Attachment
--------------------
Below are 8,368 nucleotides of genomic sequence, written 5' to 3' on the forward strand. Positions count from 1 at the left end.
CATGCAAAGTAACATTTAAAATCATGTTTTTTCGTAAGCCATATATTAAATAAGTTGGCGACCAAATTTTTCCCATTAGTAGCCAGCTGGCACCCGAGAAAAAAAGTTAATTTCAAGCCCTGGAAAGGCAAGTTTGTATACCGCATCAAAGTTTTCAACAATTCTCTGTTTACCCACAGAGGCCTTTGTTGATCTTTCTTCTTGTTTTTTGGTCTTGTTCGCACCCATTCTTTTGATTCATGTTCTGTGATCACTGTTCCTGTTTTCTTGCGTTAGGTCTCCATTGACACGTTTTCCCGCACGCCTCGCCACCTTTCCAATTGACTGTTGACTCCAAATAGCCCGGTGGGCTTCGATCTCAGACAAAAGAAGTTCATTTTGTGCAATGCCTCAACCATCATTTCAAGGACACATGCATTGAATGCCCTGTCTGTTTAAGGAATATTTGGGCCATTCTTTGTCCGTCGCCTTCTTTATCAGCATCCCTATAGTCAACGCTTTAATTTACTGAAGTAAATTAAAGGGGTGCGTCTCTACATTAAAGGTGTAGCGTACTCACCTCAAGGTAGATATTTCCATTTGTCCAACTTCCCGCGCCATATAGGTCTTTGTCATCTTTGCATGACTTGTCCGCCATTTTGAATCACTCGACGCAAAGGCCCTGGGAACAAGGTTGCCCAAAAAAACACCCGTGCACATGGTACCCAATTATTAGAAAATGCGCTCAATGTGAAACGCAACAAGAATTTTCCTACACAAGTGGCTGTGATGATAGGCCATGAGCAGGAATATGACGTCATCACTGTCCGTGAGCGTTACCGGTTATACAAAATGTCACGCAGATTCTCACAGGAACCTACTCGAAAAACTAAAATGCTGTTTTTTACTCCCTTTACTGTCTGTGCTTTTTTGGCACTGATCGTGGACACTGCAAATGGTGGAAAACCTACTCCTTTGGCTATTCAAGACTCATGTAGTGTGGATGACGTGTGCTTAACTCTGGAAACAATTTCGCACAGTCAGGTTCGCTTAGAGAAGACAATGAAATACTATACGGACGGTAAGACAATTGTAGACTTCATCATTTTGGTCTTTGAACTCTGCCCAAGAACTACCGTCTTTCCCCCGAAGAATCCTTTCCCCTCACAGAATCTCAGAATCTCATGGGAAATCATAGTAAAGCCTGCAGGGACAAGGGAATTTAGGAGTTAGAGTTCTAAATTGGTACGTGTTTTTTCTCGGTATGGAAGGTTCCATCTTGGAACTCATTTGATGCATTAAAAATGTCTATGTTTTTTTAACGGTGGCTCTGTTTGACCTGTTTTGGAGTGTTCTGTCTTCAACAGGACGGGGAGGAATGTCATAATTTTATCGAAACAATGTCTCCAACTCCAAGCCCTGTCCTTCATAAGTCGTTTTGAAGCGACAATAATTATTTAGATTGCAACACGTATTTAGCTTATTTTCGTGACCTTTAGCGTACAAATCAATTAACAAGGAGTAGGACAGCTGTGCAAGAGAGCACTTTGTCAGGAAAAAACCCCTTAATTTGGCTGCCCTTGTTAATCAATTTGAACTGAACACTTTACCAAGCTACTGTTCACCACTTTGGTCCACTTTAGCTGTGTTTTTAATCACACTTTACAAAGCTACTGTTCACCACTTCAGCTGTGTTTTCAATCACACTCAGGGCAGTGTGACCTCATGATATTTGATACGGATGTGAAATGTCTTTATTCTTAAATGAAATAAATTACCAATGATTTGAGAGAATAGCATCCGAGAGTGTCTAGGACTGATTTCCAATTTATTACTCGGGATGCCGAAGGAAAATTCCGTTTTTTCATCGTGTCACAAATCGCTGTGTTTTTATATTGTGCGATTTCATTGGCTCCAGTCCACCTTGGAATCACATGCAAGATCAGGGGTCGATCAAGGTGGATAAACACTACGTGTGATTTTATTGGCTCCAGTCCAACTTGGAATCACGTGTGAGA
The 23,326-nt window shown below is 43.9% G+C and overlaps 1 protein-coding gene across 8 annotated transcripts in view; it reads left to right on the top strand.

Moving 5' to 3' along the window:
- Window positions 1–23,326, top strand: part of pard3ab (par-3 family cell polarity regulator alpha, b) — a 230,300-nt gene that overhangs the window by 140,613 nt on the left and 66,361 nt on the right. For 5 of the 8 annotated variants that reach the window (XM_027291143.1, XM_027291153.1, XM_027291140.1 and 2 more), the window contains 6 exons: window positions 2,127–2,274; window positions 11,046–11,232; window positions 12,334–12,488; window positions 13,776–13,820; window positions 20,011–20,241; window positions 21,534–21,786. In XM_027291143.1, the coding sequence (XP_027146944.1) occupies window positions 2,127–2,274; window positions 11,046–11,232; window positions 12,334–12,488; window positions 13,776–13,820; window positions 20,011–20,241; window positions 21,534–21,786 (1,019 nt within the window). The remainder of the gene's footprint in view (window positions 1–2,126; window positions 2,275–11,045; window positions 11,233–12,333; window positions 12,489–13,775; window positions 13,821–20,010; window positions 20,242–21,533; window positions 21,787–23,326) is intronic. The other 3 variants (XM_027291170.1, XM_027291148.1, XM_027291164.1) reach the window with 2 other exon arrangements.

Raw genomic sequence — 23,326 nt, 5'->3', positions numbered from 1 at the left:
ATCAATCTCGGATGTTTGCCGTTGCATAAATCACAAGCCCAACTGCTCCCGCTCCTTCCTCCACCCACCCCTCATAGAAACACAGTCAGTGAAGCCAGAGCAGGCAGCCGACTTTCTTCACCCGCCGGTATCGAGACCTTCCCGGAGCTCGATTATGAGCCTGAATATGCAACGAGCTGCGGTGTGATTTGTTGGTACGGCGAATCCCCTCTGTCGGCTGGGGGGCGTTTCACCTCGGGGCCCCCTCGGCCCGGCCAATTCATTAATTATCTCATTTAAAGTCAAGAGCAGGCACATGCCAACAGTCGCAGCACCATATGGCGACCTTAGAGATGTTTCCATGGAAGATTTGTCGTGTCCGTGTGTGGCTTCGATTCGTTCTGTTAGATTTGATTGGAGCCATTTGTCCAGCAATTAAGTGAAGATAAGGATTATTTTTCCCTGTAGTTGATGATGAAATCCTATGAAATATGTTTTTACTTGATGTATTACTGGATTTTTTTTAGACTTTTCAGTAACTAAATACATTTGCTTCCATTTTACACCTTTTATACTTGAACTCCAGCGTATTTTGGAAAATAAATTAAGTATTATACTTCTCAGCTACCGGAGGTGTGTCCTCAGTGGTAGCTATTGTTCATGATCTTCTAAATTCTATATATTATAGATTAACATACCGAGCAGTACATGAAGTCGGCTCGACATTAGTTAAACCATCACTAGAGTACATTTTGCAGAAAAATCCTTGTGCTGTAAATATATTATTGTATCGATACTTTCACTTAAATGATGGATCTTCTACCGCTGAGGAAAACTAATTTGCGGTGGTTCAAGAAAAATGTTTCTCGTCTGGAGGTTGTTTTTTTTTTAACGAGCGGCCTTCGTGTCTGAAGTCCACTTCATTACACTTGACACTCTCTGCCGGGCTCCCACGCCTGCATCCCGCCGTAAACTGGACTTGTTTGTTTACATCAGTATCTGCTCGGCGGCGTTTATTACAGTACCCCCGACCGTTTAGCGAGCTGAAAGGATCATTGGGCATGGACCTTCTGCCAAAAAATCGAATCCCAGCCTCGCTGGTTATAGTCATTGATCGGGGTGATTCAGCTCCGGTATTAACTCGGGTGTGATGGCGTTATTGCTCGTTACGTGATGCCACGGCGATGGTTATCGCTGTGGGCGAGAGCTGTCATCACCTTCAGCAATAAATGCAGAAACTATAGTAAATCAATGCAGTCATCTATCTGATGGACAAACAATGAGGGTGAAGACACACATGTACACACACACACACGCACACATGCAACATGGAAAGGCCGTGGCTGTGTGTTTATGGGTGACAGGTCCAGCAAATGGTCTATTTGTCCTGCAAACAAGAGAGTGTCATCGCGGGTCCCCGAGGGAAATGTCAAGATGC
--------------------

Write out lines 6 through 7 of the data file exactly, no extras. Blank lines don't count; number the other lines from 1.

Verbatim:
Raw genomic sequence — 23,326 nt, 5'->3', positions numbered from 1 at the left:
ATCAATCTCGGATGTTTGCCGTTGCATAAATCACAAGCCCAACTGCTCCCGCTCCTTCCTCCACCCACCCCTCATAGAAACACAGTCAGTGAAGCCAGAGCAGGCAGCCGACTTTCTTCACCCGCCGGTATCGAGACCTTCCCGGAGCTCGATTATGAGCCTGAATATGCAACGAGCTGCGGTGTGATTTGTTGGTACGGCGAATCCCCTCTGTCGGCTGGGGGGCGTTTCACCTCGGGGCCCCCTCGGCCCGGCCAATTCATTAATTATCTCATTTAAAGTCAAGAGCAGGCACATGCCAACAGTCGCAGCACCATATGGCGACCTTAGAGATGTTTCCATGGAAGATTTGTCGTGTCCGTGTGTGGCTTCGATTCGTTCTGTTAGATTTGATTGGAGCCATTTGTCCAGCAATTAAGTGAAGATAAGGATTATTTTTCCCTGTAGTTGATGATGAAATCCTATGAAATATGTTTTTACTTGATGTATTACTGGATTTTTTTTAGACTTTTCAGTAACTAAATACATTTGCTTCCATTTTACACCTTTTATACTTGAACTCCAGCGTATTTTGGAAAATAAATTAAGTATTATACTTCTCAGCTACCGGAGGTGTGTCCTCAGTGGTAGCTATTGTTCATGATCTTCTAAATTCTATATATTATAGATTAACATACCGAGCAGTACATGAAGTCGGCTCGACATTAGTTAAACCATCACTAGAGTACATTTTGCAGAAAAATCCTTGTGCTGTAAATATATTATTGTATCGATACTTTCACTTAAATGATGGATCTTCTACCGCTGAGGAAAACTAATTTGCGGTGGTTCAAGAAAAATGTTTCTCGTCTGGAGGTTGTTTTTTTTTTAACGAGCGGCCTTCGTGTCTGAAGTCCACTTCATTACACTTGACACTCTCTGCCGGGCTCCCACGCCTGCATCCCGCCGTAAACTGGACTTGTTTGTTTACATCAGTATCTGCTCGGCGGCGTTTATTACAGTACCCCCGACCGTTTAGCGAGCTGAAAGGATCATTGGGCATGGACCTTCTGCCAAAAAATCGAATCCCAGCCTCGCTGGTTATAGTCATTGATCGGGGTGATTCAGCTCCGGTATTAACTCGGGTGTGATGGCGTTATTGCTCGTTACGTGATGCCACGGCGATGGTTATCGCTGTGGGCGAGAGCTGTCATCACCTTCAGCAATAAATGCAGAAACTATAGTAAATCAATGCAGTCATCTATCTGATGGACAAACAATGAGGGTGAAGACACACATGTACACACACACACACGCACACATGCAACATGGAAAGGCCGTGGCTGTGTGTTTATGGGTGACAGGTCCAGCAAATGGTCTATTTGTCCTGCAAACAAGAGAGTGTCATCGCGGGTCCCCGAGGGAAATGTCAAGATGC